EH.&.CS: Have you learned anything that surprised you from discussions with students?
MF: One thing that came up in discussions is the perceived lack of transparency in some aspects of the department [such as hiring]. There was no effort to create that atmosphere—it just never occurred to us to talk about these things. There have been more efforts by me, and others before me, to increase that communication. We’re now sharing information and talking more, and that’s really helped.
EH.&.CS: What do you see as the major roadblocks to making social change within the department?
MF: When you want to make social change, or changes to a department, people need to participate and work together. We can do that. But some of it does involve financial resources that are limited. One example would be giving stipend support for graduate students who are involved in running important organizations in the department. Unfortunately, we don’t have enough of those resources. It always requires a lot of creativity and a lot of effort to figure out how to keep the money flowing in order to support these initiatives. And everything gets more expensive as time goes on. The good news is that I don’t think that there are roadblocks that come from anyone’s fundamental attitudes. People want to work together on these things.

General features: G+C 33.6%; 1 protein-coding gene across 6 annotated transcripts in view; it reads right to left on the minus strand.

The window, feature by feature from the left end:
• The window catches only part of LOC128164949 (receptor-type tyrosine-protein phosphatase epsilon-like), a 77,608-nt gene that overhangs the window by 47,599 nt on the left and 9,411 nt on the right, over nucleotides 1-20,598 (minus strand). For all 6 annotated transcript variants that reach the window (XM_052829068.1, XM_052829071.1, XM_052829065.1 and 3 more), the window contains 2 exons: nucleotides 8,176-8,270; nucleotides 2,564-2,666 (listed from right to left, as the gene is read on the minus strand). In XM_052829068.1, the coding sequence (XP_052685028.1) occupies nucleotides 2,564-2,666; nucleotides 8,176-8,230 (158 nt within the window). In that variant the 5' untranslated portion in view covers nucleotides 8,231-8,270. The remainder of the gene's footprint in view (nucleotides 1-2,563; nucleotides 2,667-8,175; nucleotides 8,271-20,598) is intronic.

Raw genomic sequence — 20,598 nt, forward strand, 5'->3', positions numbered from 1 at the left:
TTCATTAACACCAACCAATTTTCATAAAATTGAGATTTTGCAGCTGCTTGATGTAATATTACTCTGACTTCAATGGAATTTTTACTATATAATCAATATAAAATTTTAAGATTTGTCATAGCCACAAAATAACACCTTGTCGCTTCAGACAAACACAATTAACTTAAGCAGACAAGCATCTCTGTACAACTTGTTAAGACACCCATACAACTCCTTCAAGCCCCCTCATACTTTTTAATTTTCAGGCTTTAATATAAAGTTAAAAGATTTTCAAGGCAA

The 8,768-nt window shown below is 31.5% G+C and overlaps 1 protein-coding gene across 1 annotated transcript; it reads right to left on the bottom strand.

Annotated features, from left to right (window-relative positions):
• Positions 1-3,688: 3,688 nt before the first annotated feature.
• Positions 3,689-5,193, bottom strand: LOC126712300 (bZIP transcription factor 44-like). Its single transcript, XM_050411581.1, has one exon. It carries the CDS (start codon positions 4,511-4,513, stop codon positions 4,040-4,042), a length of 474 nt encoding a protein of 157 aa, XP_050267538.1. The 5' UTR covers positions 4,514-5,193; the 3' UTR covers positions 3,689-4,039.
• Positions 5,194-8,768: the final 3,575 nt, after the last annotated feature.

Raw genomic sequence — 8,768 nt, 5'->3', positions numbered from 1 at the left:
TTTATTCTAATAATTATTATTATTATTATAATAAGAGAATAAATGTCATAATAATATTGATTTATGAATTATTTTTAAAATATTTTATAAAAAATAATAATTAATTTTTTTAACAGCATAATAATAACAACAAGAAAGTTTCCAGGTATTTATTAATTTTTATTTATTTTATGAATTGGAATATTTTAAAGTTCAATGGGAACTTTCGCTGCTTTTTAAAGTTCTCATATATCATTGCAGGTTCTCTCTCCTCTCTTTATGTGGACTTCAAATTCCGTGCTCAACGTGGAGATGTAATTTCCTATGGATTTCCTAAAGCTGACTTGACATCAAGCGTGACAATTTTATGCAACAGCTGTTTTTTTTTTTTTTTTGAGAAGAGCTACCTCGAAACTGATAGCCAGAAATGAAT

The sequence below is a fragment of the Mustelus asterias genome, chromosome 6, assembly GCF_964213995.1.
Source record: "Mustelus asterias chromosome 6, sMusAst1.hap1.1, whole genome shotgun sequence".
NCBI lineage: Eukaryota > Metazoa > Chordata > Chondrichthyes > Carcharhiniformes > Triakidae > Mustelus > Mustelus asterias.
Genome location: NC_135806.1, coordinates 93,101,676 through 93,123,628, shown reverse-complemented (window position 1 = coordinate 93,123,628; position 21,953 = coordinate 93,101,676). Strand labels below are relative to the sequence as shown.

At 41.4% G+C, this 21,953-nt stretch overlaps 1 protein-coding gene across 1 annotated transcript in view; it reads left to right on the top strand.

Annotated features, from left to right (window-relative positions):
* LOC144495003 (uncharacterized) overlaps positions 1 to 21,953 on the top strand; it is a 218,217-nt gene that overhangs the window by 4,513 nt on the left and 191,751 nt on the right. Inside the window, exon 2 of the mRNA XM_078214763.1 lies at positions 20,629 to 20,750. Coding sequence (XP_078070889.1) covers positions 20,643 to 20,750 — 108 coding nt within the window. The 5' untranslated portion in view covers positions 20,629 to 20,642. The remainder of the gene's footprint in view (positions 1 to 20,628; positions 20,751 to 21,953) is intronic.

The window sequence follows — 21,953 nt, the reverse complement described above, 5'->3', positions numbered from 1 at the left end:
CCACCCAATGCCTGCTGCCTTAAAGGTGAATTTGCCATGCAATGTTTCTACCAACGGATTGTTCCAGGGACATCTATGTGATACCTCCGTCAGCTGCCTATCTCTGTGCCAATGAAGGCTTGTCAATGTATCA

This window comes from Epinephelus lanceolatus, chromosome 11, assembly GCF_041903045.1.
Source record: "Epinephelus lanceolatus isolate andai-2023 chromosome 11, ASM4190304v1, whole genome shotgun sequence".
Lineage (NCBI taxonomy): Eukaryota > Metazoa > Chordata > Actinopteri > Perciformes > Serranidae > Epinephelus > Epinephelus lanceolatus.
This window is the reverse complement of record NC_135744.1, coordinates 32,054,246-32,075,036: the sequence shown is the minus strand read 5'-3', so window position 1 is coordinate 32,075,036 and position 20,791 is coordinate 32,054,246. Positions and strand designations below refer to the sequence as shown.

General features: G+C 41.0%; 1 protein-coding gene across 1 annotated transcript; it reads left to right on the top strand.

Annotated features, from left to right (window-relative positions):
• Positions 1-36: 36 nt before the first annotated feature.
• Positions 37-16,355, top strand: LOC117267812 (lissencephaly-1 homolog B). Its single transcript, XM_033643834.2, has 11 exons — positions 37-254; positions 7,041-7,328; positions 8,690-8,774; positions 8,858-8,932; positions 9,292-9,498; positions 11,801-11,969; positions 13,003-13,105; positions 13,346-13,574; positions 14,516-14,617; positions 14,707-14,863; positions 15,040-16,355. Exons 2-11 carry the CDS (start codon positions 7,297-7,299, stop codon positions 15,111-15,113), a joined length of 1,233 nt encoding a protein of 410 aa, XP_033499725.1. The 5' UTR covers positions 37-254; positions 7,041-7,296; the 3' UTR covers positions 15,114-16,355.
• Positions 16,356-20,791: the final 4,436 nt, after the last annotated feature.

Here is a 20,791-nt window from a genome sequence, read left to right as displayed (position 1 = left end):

EH.&.CS: If there was one thing that you could just snap your fingers and do or change, what would it be?
MF: I think a lot about how we can institutionalize these changes in a way that will make them propagate into the future, rather than revisiting them again and again. I do feel that it’s important for us as a top-ranked university to have the best academic climate for all members of the department, and I do think we have many positive aspects about our current atmosphere. That said, I would really want to make sure that the climate is sustainable, both in terms of future faculty hiring and graduate student recruitment. If we don’t attract the very best grad students in the world, then how can we sustain the quality of the program? It really is all about the students.
EH.&.CS: Can you give one piece of advice for students moving forward?
MF: It’s an invitation—we have a really exceptional group of students who have been involved in these issues, but we need to keep that going. New students should be encouraged to take up the cause. And the other thing is to tell us if something needs to change. We’re very busy with all the research and teaching that we’re here to do, but at the same time, taking the effort to talk with me or others in the department and make concerns known is the first step to improving. The door is always open.